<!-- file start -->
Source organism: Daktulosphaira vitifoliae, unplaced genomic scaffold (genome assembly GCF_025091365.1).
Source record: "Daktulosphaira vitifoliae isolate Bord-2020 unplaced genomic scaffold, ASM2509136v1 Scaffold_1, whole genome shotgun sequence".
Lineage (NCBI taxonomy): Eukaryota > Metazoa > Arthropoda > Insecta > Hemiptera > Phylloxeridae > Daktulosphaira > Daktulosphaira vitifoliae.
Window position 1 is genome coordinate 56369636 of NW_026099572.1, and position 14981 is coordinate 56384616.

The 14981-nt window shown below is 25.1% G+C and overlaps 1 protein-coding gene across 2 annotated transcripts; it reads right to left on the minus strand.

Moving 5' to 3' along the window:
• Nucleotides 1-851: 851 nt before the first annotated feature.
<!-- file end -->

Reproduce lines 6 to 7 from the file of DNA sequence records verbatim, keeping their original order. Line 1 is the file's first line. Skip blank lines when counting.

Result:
Moving 5' to 3' along the window:
• Nucleotides 1-851: 851 nt before the first annotated feature.